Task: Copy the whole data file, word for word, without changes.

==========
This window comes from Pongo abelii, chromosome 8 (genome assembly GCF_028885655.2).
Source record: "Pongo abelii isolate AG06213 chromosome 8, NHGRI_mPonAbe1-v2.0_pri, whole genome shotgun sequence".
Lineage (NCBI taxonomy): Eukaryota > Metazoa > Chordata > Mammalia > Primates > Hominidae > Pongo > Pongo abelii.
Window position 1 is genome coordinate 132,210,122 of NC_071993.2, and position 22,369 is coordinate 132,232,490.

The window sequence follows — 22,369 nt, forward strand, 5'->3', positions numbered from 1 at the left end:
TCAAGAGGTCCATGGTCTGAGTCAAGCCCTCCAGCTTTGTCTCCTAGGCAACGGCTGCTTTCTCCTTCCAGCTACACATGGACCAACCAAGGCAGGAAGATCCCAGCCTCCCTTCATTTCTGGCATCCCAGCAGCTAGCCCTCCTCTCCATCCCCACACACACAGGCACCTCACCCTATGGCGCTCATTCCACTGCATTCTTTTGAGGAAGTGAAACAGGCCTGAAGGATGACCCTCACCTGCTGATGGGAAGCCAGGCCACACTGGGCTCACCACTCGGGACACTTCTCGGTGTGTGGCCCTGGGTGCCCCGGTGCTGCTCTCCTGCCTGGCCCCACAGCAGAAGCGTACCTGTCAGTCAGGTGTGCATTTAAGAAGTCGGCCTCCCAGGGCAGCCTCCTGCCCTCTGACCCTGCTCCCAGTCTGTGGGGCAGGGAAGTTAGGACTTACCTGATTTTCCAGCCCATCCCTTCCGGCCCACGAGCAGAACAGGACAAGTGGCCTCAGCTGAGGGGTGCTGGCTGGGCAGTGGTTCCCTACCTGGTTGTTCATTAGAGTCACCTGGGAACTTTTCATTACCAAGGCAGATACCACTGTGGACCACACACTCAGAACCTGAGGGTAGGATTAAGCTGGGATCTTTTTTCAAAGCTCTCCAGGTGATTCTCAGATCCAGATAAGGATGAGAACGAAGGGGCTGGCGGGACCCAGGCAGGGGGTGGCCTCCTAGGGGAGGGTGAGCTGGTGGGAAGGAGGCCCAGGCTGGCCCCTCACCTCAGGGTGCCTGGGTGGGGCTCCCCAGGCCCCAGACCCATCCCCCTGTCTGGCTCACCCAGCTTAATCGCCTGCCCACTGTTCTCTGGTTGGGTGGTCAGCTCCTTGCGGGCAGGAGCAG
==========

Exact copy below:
This window comes from Pongo abelii, chromosome 8 (genome assembly GCF_028885655.2).
Source record: "Pongo abelii isolate AG06213 chromosome 8, NHGRI_mPonAbe1-v2.0_pri, whole genome shotgun sequence".
Lineage (NCBI taxonomy): Eukaryota > Metazoa > Chordata > Mammalia > Primates > Hominidae > Pongo > Pongo abelii.
Window position 1 is genome coordinate 132,210,122 of NC_071993.2, and position 22,369 is coordinate 132,232,490.

The window sequence follows — 22,369 nt, forward strand, 5'->3', positions numbered from 1 at the left end:
TCAAGAGGTCCATGGTCTGAGTCAAGCCCTCCAGCTTTGTCTCCTAGGCAACGGCTGCTTTCTCCTTCCAGCTACACATGGACCAACCAAGGCAGGAAGATCCCAGCCTCCCTTCATTTCTGGCATCCCAGCAGCTAGCCCTCCTCTCCATCCCCACACACACAGGCACCTCACCCTATGGCGCTCATTCCACTGCATTCTTTTGAGGAAGTGAAACAGGCCTGAAGGATGACCCTCACCTGCTGATGGGAAGCCAGGCCACACTGGGCTCACCACTCGGGACACTTCTCGGTGTGTGGCCCTGGGTGCCCCGGTGCTGCTCTCCTGCCTGGCCCCACAGCAGAAGCGTACCTGTCAGTCAGGTGTGCATTTAAGAAGTCGGCCTCCCAGGGCAGCCTCCTGCCCTCTGACCCTGCTCCCAGTCTGTGGGGCAGGGAAGTTAGGACTTACCTGATTTTCCAGCCCATCCCTTCCGGCCCACGAGCAGAACAGGACAAGTGGCCTCAGCTGAGGGGTGCTGGCTGGGCAGTGGTTCCCTACCTGGTTGTTCATTAGAGTCACCTGGGAACTTTTCATTACCAAGGCAGATACCACTGTGGACCACACACTCAGAACCTGAGGGTAGGATTAAGCTGGGATCTTTTTTCAAAGCTCTCCAGGTGATTCTCAGATCCAGATAAGGATGAGAACGAAGGGGCTGGCGGGACCCAGGCAGGGGGTGGCCTCCTAGGGGAGGGTGAGCTGGTGGGAAGGAGGCCCAGGCTGGCCCCTCACCTCAGGGTGCCTGGGTGGGGCTCCCCAGGCCCCAGACCCATCCCCCTGTCTGGCTCACCCAGCTTAATCGCCTGCCCACTGTTCTCTGGTTGGGTGGTCAGCTCCTTGCGGGCAGGAGCAG